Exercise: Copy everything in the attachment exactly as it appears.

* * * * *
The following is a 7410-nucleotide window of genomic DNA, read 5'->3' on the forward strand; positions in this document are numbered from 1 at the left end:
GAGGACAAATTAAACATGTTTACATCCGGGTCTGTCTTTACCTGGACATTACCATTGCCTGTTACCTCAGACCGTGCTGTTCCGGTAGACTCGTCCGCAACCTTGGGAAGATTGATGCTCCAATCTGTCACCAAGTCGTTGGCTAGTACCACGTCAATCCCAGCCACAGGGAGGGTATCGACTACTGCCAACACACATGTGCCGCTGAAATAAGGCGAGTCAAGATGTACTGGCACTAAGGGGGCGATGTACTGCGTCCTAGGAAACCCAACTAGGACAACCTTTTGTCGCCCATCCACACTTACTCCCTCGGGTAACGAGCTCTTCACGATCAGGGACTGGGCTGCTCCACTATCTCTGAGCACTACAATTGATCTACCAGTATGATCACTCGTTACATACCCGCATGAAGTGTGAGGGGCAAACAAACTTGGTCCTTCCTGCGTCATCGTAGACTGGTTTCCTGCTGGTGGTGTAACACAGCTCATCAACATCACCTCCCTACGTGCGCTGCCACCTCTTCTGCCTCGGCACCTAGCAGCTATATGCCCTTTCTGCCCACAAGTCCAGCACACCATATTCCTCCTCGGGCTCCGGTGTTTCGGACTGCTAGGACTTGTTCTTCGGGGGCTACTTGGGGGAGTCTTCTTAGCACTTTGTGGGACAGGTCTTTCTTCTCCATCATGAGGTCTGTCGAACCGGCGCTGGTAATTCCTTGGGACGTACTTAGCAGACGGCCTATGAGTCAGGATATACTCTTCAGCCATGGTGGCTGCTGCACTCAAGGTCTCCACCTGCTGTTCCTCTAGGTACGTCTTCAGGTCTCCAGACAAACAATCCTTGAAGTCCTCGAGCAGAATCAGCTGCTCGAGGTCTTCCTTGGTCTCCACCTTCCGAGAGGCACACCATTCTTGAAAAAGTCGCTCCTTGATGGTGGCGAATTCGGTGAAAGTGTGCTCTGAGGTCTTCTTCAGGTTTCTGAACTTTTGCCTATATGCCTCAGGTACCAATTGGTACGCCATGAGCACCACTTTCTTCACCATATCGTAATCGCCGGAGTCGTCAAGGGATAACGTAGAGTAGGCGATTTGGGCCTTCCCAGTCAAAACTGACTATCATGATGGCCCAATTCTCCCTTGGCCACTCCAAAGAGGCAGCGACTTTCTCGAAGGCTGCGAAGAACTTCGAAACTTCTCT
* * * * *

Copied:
The following is a 7410-nucleotide window of genomic DNA, read 5'->3' on the forward strand; positions in this document are numbered from 1 at the left end:
GAGGACAAATTAAACATGTTTACATCCGGGTCTGTCTTTACCTGGACATTACCATTGCCTGTTACCTCAGACCGTGCTGTTCCGGTAGACTCGTCCGCAACCTTGGGAAGATTGATGCTCCAATCTGTCACCAAGTCGTTGGCTAGTACCACGTCAATCCCAGCCACAGGGAGGGTATCGACTACTGCCAACACACATGTGCCGCTGAAATAAGGCGAGTCAAGATGTACTGGCACTAAGGGGGCGATGTACTGCGTCCTAGGAAACCCAACTAGGACAACCTTTTGTCGCCCATCCACACTTACTCCCTCGGGTAACGAGCTCTTCACGATCAGGGACTGGGCTGCTCCACTATCTCTGAGCACTACAATTGATCTACCAGTATGATCACTCGTTACATACCCGCATGAAGTGTGAGGGGCAAACAAACTTGGTCCTTCCTGCGTCATCGTAGACTGGTTTCCTGCTGGTGGTGTAACACAGCTCATCAACATCACCTCCCTACGTGCGCTGCCACCTCTTCTGCCTCGGCACCTAGCAGCTATATGCCCTTTCTGCCCACAAGTCCAGCACACCATATTCCTCCTCGGGCTCCGGTGTTTCGGACTGCTAGGACTTGTTCTTCGGGGGCTACTTGGGGGAGTCTTCTTAGCACTTTGTGGGACAGGTCTTTCTTCTCCATCATGAGGTCTGTCGAACCGGCGCTGGTAATTCCTTGGGACGTACTTAGCAGACGGCCTATGAGTCAGGATATACTCTTCAGCCATGGTGGCTGCTGCACTCAAGGTCTCCACCTGCTGTTCCTCTAGGTACGTCTTCAGGTCTCCAGACAAACAATCCTTGAAGTCCTCGAGCAGAATCAGCTGCTCGAGGTCTTCCTTGGTCTCCACCTTCCGAGAGGCACACCATTCTTGAAAAAGTCGCTCCTTGATGGTGGCGAATTCGGTGAAAGTGTGCTCTGAGGTCTTCTTCAGGTTTCTGAACTTTTGCCTATATGCCTCAGGTACCAATTGGTACGCCATGAGCACCACTTTCTTCACCATATCGTAATCGCCGGAGTCGTCAAGGGATAACGTAGAGTAGGCGATTTGGGCCTTCCCAGTCAAAACTGACTATCATGATGGCCCAATTCTCCCTTGGCCACTCCAAAGAGGCAGCGACTTTCTCGAAGGCTGCGAAGAACTTCGAAACTTCTCT